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UK now hosts less than 0.1% of child sexual abuse material

Susie Hargreaves OBE, CEO of the Internet Watch Foundation (IWF), discusses the IWF’s latest data on the identification, distribution and removal of child sexual abuse images and videos. 

UK now hosts less than 0.1% of child sexual abuse material

Today, the Internet Watch Foundation (IWF), partners in the UK Safer Internet Centre, launches its annual report, revealing the latest global statistics on child sexual abuse imagery on the web. The IWF works internationally to get child sexual abuse imagery removed from the internet. This latest report shows a shift in the hosting of this type of material. Europe now hosts most child sexual abuse webpages (60%), with North America moving to second place (37%). In contrast, the UK now hosts less than 0.1% of child sexual abuse imagery globally. This is due to the zero tolerance approach the internet industry in the UK takes.

2016 key findings

  • 92% of all child sexual abuse URLs identified globally in 2016 were hosted in five countries: Netherlands (37%), USA (22%), Canada (15%), France (11%), and Russia (7%).
  • Five top level domains (.com .net .se .io .cc) accounted for 80% of all webpages identified as containing child sexual abuse images and videos.
  • There was a 258% increase from 2015 in the number of websites using new top level domains (such as .video and .games) and dedicated to the distribution of child sexual abuse imagery.
  • Criminals are increasingly using techniques to hide child sexual abuse images and videos on the internet and leaving clues to paedophiles so they can find it – hidden behind legal content. In 2016, the IWF found 1,572 websites using this method to hide child sexual abuse imagery. This is an increase of 112% on the 743 disguised websites identified in 2015.
  • 94% of URLs (web addresses) which contained child sexual abuse imagery were hosted on a free-to-use service where no payment was required to create an account or upload the content.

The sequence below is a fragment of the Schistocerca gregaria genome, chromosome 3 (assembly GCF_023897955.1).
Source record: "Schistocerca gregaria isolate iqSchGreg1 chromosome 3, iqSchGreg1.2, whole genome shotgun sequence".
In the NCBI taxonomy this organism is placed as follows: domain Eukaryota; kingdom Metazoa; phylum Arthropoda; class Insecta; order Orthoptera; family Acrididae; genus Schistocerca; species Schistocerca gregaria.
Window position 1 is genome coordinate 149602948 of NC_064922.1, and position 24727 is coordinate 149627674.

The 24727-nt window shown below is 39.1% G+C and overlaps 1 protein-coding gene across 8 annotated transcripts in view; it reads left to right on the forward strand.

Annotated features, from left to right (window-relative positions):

• Social networks are among the least abused site types (1%). Image hosting sites (72%) and cyberlockers (11%) were the most abused services. 
  • 57,335 URLs contained child sexual abuse imagery and these were hosted on 2,416 domains worldwide. This is a 21% increase from 1,991 in 2015.

The internet has no borders

The internet has no geographical borders. In order to stop child sexual abuse imagery online, we need to work across borders as well.

The IWF opened additional reporting portals in 16 countries, offering more people worldwide the chance to report and help us remove those images and videos. Those countries outside of the UK now have customised IWF Portals. They provide a safe and anonymous way to send reports directly to IWF analysts in the UK. The analysts then assess the reports and take action to have the content removed.

Last December, an anonymous report of child sexual abuse imagery was made through the Indian Portal to the IWF. The webpage was actually hosted in Russia and contained over 200 videos. The time between the report being sent from India, to the time IWF notified the Russian Hotline was 1 hour 7 minutes. The Russian Hotline acted swiftly and the content was removed in less than 24 hours.

What next?

The shift of child sexual abuse imagery hosting to Europe shows a reversal from previous years. Criminals need to use good internet hosting services which offer speed, affordability, availability and access. Services which cost nothing, and allow people to remain anonymous, are attractive.

We offer a quick and effective system of self-regulation; we work with our Members to make the internet safer and we do this on the global stage.

Whilst it is positive that the UK continues to remain hostile to child sexual abuse material, the global picture is not good. We have opened reporting portals across the globe with more planned. In other countries, internet companies are exploited and, worst of all, children who have been sexually abused are further exploited.

Internet companies and large businesses who are doing nothing, or too little, to address online child sexual abuse imagery need to step up and work with us.

 

Anyone can report suspected child sexual abuse images and videos anonymously at www.iwf.org.uk

Five steps to removing online child sexual abuse imagery

Safeguarding young people online

What to do if you discover a young person has been groomed